Assessment of compost quality from co-composting kitchen waste with grass clippings

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To prevent the interruption of the carbon cycle by the disposal of waste to landfills, organic kitchen waste requires proper treatment such as composting to reduce its uncontrolled degradation on disposal sites and subsequent greenhouse gases, odour emissions and nutrient losses. The aim of this study was to investigate the quality of compost generated from co-composting kitchen waste with grass clippings and the influence of different ratios and turning regimes on the quality of the compost produced. Wastes were mixed in ratios of 1:1, 1:2, and 2:1 (v/v) ratio for food waste / grass clippings which were denoted by R1, R2 and R3. Turning of compost heaps was done manually in three different regimes; once weekly, every three days and everyday (T1, T3 and T7). Composting was conducted over a 60 days period where the temperature profiles were recorded twice a day and the carbon-to-nitrogen ratios were measured as an indication of compost maturity as well as other indicators of compost maturity such as pH, potassium, phosphorus, organic matter, carbon, nitrogen, moisture content, volume, faecal and total coliform. Again, turning was observed to influence the extent of decomposition much more than the quality of the compost. From the results, it can be concluded that, co-composting of kitchen waste with grass clippings produces acceptable quality compost, which can be used as fertilizer or soil amendment.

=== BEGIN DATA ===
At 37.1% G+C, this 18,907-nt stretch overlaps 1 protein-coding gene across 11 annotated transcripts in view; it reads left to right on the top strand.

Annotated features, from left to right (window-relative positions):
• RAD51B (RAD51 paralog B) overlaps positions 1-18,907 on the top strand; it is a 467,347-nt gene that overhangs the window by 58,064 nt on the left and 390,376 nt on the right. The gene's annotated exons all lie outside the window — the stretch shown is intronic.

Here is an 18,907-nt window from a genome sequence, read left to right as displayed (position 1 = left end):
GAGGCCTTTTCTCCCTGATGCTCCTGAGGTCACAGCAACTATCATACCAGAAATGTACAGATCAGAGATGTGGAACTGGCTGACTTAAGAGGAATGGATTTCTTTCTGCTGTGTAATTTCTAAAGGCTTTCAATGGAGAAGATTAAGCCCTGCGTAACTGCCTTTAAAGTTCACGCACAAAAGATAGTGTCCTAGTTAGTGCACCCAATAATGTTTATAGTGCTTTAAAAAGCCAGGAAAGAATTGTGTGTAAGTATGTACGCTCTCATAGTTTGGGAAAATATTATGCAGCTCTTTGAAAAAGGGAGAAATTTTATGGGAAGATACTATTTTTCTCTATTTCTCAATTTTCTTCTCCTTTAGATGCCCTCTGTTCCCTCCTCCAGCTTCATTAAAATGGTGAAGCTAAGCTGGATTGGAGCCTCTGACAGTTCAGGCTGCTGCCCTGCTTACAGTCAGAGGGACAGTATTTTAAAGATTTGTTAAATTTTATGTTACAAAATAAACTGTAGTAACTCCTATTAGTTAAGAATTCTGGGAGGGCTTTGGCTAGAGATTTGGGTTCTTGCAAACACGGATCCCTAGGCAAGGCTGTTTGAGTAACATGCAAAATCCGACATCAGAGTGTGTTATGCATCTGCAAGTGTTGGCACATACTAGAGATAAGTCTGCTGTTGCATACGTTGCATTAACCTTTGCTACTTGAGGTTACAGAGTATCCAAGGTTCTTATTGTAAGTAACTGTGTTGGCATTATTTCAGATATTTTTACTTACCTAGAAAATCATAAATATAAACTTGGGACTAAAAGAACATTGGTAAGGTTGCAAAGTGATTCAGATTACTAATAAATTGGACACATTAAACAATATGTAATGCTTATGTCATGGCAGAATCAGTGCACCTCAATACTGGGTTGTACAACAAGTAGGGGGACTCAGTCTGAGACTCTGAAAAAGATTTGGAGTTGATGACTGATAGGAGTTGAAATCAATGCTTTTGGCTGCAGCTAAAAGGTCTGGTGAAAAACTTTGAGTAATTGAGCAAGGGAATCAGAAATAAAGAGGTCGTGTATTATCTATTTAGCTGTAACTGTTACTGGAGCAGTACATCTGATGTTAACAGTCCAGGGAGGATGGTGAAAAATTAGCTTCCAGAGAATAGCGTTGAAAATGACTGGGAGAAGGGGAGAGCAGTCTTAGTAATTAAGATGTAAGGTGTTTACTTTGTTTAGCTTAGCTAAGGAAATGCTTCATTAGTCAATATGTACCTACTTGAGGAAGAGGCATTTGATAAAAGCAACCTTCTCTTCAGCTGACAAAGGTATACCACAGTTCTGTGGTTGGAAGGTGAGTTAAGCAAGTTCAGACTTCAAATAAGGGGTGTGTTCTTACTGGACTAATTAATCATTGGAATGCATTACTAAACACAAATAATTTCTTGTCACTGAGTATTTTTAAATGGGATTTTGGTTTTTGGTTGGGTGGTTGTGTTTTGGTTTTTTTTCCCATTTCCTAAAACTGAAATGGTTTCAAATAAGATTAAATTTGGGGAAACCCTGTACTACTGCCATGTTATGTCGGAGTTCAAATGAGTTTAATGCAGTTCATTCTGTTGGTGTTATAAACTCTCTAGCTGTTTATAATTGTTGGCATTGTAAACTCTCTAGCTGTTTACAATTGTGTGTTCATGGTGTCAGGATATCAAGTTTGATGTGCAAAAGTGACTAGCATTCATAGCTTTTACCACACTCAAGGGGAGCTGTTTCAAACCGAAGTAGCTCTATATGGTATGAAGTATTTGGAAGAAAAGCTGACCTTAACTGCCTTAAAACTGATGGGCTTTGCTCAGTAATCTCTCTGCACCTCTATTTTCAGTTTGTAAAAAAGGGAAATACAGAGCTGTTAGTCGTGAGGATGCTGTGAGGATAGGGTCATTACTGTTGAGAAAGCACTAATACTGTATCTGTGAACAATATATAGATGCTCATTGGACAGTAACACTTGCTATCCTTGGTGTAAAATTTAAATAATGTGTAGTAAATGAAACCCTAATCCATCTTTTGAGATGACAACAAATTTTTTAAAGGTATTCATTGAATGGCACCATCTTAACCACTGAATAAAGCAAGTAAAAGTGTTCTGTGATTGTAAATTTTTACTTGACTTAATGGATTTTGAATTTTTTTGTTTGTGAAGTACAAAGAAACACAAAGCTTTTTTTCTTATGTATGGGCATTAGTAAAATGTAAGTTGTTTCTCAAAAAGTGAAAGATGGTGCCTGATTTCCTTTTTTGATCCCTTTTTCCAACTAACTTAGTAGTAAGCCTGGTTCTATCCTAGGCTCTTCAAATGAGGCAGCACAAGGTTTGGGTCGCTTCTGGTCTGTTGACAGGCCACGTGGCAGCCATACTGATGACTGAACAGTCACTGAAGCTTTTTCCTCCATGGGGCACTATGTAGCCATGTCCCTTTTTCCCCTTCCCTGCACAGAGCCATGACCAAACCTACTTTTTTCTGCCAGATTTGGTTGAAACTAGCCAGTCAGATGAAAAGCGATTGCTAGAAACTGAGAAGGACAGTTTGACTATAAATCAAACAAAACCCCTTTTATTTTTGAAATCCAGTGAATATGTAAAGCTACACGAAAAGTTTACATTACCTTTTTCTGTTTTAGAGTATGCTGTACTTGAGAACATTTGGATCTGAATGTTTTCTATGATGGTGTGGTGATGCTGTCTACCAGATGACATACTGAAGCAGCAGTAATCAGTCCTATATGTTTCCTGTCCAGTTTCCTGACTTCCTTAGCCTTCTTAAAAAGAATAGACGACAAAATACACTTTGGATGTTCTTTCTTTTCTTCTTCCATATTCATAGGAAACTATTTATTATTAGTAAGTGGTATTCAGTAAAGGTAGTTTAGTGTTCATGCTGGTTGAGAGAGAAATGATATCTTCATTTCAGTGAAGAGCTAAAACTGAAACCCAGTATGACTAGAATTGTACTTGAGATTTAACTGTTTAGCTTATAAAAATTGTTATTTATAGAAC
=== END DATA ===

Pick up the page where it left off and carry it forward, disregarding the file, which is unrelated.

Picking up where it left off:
A Thesis submitted to the Department of Theoretical and Applied Biology, Kwame Nkrumah University of Science and Technology, Kumasi, in partial fulfillment of the requirement for the award of Master of Science in Environmental Science.